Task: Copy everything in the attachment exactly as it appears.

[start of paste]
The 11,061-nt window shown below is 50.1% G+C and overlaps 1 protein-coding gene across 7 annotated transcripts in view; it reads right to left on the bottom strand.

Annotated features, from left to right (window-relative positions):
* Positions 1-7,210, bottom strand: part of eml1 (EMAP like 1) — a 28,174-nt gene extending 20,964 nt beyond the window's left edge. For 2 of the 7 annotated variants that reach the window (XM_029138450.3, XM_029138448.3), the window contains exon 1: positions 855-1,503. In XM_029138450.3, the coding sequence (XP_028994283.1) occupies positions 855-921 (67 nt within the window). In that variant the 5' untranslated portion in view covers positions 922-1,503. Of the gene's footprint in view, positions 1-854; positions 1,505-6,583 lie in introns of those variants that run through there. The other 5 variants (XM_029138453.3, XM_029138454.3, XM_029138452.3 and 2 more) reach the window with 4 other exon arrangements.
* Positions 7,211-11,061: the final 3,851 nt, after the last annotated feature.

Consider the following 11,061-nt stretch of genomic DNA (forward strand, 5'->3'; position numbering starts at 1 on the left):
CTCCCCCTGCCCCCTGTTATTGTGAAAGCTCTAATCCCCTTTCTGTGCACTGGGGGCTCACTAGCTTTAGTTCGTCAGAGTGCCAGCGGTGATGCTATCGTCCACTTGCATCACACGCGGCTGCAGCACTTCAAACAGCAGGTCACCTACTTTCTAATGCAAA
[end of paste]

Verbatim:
The 11,061-nt window shown below is 50.1% G+C and overlaps 1 protein-coding gene across 7 annotated transcripts in view; it reads right to left on the bottom strand.

Annotated features, from left to right (window-relative positions):
* Positions 1-7,210, bottom strand: part of eml1 (EMAP like 1) — a 28,174-nt gene extending 20,964 nt beyond the window's left edge. For 2 of the 7 annotated variants that reach the window (XM_029138450.3, XM_029138448.3), the window contains exon 1: positions 855-1,503. In XM_029138450.3, the coding sequence (XP_028994283.1) occupies positions 855-921 (67 nt within the window). In that variant the 5' untranslated portion in view covers positions 922-1,503. Of the gene's footprint in view, positions 1-854; positions 1,505-6,583 lie in introns of those variants that run through there. The other 5 variants (XM_029138453.3, XM_029138454.3, XM_029138452.3 and 2 more) reach the window with 4 other exon arrangements.
* Positions 7,211-11,061: the final 3,851 nt, after the last annotated feature.

Consider the following 11,061-nt stretch of genomic DNA (forward strand, 5'->3'; position numbering starts at 1 on the left):
CTCCCCCTGCCCCCTGTTATTGTGAAAGCTCTAATCCCCTTTCTGTGCACTGGGGGCTCACTAGCTTTAGTTCGTCAGAGTGCCAGCGGTGATGCTATCGTCCACTTGCATCACACGCGGCTGCAGCACTTCAAACAGCAGGTCACCTACTTTCTAATGCAAA